Denver Broncos quarterback Peyton Manning has partially torn the plantar fascia in his left foot. This adds to the quarterback's reported injuries to his right shoulder as well as a rib cage injury reported after Friday's practice. But, what does this mean for the rest of the Quarterback's season?
While a less than common injury, a partial or complete tear of the plantar fascia is caused by a sudden traumatic over stretching of the ligament. This will usually cause intense pain and swelling to the bottom of the foot. Depending on the severity of the injury, most patients require a surgical boot to decrease pressure on the area for 3 to 6 weeks. However, if he's anything like his brother Eli Manning, we should expect him to play through the injury. Eli suffered a full tear of his plantar fascia back in the fourth week of the 2009 season, but didn't miss any games that season.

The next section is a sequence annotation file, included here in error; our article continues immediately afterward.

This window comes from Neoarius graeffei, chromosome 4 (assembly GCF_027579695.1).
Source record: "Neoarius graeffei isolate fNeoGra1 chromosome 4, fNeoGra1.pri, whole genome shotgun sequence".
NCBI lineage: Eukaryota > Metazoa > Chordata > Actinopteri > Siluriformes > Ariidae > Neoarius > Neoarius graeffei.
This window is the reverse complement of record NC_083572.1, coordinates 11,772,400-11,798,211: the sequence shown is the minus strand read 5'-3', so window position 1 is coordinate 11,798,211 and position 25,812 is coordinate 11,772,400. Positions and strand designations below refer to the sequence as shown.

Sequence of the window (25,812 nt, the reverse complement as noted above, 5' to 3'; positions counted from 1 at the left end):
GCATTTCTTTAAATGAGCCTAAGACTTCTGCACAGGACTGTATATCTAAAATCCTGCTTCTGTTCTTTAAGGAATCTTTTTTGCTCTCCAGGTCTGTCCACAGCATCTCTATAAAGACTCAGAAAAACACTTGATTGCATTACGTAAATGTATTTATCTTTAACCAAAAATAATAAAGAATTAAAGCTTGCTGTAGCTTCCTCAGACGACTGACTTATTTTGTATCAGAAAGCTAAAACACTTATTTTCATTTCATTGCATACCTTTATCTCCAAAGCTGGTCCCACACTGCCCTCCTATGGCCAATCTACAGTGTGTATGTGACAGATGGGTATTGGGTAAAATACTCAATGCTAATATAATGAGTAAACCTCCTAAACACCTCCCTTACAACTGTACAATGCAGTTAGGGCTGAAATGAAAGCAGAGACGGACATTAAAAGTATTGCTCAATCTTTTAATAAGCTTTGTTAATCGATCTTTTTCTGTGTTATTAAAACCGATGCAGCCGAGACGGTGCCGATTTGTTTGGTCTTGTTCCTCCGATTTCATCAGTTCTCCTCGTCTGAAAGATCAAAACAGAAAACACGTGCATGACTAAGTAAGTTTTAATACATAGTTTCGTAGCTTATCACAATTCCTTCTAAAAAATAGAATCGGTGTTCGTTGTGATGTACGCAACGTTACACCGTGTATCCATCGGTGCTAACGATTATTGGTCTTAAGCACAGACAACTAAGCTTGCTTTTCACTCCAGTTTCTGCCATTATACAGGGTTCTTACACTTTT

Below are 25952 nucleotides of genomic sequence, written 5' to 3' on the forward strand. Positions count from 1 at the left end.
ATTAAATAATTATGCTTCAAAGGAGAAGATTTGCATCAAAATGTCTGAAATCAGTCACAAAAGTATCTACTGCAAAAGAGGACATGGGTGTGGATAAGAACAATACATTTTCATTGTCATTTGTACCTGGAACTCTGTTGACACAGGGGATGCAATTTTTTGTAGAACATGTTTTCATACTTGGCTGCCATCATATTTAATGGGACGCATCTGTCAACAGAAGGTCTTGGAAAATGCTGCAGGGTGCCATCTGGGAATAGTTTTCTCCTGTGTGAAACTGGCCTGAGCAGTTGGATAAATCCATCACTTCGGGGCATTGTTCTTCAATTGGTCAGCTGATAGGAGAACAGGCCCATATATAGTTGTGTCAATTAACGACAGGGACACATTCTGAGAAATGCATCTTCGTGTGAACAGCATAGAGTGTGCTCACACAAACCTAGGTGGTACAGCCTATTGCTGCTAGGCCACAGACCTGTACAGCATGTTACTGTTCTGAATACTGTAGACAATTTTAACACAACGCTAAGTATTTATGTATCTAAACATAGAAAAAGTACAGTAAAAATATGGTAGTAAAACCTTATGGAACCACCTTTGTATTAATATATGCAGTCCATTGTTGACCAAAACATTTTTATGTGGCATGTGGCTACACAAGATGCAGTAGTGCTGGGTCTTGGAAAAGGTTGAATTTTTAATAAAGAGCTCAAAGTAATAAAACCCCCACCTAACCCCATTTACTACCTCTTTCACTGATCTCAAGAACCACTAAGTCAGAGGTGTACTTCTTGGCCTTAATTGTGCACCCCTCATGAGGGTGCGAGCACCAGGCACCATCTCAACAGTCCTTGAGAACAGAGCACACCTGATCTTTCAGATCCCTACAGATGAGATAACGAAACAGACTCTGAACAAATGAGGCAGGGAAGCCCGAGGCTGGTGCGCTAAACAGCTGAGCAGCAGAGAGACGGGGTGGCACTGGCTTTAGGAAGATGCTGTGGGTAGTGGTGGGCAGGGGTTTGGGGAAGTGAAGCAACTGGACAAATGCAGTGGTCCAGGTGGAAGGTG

Certain injuries to the plantar fascia (such as plantar fasciitis) are among the most common foot injuries to both athletes and those just watching on the sidelines. The plantar fascia is the flat band of tissue (ligament) at the bottom of the foot that connects your heel bone to your toes. With over 3 million cases reported in the US each year, plantar fasciitis is the most common injury to the plantar fascia. Commonly caused by improper shoes as well as simple overuse (think weekend warriors), plantar fasciitis is easily treatable but only when diagnosed early.
Recent advances in medical technology has provided hope for those who have suffered extended bouts of Plantar Fasciitis. Extracorporeal Shock Wave Therapy (ESWT) is a non-invasive treatment option that catalyses the body's natural healing mechanisms to heal the plantar fascia at an accelerated rate. It utilizes high concentration sound waves to penetrate the plantar fascia stimulating blood flow to the area to speed healing, with little or no discomfort to the patient.
With all the options available for treatment of his partially torn plantar fascia, we wish Peyton a speedy recovery.